• Rocknhorse Jan 5, 2008

    " "What is your argument for not paying taxes?" leo-nc

    Taxing for services not rendered is wrong."

    Going along with that philosophy, then the converse should be true as well. If a person is not taxed for services not rendered, then they should be charged back taxes if they break the law. There is investigation involved before a person is arrested. There are costs involved with bringing charges up against someone, obtaining warrants, arresting, etc.... So by the logic demonstrated by these comments, if you get a tax break by refusing service, then you should conversely be charged back taxes if you create a strain on those same services.

    I don't think I want our safety service professions to become a pay-as-you-use program.

  • syracuseinwonderland Jan 5, 2008

    "What is your argument for not paying taxes?" leo-nc

    Taxing for services not rendered is wrong.

  • john283594 Jan 5, 2008

    Stephen Scott Thornton
    My name is Stephen Scott Thornton. I am 42 years old and am a MPS/chronic pain patient (Myofacial Pain Syndrome) and a thyroid cancer survivor. I have a M.S. in organic chemistry from Georgia Tech and have grown marijuana hydroponically for about ten years. My surgery to remove my thyroid gland was exactly ten years ago. I have smoked and grown marijuana since then and it helped me go from a 145-pound weakling to a 180-pound healthy man. I also lifted weights and used anabolic steroids including testosterone by prescription. I recently got busted by the feds and am getting ready to start a prison sentence for an unknown length of time. Most of my property was seized, two automobiles, 5 guitars, recording equipment and to add insult to injury, one of the police stole my dress pants (8 pair). It took me about 8 years to truly achieve a state of health and I am afraid I will lose it in prison since I won t be able to eat 4000 plus calories a day and weight train. I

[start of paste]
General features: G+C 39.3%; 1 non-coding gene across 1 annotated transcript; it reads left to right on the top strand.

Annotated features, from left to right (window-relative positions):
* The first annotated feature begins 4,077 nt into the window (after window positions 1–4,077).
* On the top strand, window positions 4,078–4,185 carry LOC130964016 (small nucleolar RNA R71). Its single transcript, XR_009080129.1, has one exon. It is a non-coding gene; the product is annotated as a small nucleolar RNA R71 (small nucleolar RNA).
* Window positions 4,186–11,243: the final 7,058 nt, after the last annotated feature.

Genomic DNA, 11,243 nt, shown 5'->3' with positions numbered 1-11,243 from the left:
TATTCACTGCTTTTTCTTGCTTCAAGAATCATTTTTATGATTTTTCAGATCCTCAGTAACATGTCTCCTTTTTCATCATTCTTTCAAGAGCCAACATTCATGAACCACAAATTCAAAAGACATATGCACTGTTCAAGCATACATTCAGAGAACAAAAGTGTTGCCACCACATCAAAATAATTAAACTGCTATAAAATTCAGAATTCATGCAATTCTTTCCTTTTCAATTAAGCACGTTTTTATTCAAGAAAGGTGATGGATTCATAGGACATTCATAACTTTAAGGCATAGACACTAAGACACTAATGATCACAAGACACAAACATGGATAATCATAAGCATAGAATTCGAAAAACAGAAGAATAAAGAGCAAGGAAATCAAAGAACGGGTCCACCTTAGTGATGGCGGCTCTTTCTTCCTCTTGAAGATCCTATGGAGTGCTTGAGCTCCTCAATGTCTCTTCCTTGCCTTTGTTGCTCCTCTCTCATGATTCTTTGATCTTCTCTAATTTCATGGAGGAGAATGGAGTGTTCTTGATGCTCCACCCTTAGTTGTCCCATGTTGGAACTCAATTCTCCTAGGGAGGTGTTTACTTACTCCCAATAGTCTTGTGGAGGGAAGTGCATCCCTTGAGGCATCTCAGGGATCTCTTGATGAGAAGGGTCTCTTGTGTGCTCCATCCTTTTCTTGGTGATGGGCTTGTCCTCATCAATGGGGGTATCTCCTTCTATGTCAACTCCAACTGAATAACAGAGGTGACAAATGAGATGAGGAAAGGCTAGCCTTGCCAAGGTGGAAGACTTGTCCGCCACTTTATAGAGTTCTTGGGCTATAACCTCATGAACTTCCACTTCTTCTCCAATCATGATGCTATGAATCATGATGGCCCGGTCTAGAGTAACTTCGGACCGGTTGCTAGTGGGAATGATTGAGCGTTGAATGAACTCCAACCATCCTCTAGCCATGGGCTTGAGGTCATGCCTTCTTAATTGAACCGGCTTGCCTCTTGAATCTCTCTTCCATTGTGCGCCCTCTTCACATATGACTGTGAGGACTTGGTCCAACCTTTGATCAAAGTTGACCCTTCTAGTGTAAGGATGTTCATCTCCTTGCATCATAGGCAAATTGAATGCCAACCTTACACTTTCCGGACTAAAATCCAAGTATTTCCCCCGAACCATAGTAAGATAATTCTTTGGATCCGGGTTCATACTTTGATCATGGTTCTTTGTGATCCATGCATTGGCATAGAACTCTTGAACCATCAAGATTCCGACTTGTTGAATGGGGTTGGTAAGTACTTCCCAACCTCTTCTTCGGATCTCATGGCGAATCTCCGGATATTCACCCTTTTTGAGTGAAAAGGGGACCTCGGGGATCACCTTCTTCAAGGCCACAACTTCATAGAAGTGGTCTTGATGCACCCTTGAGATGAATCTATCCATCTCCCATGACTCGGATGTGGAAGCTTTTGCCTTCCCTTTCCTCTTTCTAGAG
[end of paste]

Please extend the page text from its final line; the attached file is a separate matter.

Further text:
• john283594 Jan 5, 2008

    All this over a guy growing a plant...

  • leo-nc Jan 5, 2008

    "can pay back taxes." leo-nc

    And how would you justify that?"

    If they get caught, then the system should be able to recoup the cost. Kind of like paying attorney's fees. What is your argument for not paying taxes?

  • Rocknhorse Jan 5, 2008

    "I want cops who are brave enough to give the suspect's peaceful cooperation a chance. Knock, give a moment for him to come to the door, and if he answers peacefully and in a reasonable amount of time, give him the opportunity to read the warrant and surrender of his own will. If this doesn't work, THEN move in on him. Isn't that how you would prefer to be treated if you ever became a suspect?"

    How many true "career-criminals" (esp. those with past records of violence) will peacefully surrender to the police? If the police have sufficient evidence to gain arrest and search warrants against someone, I would think that person would try to resist or escape. IF the person is innocent and completely unaware of WHY police would be at his/her door, then they would answer and cooperate. If they KNOW why the police are there, they will more than likely do anything BUT cooperate.

    I want cops who are brave enough to do their jobs in spite of constant public criticism.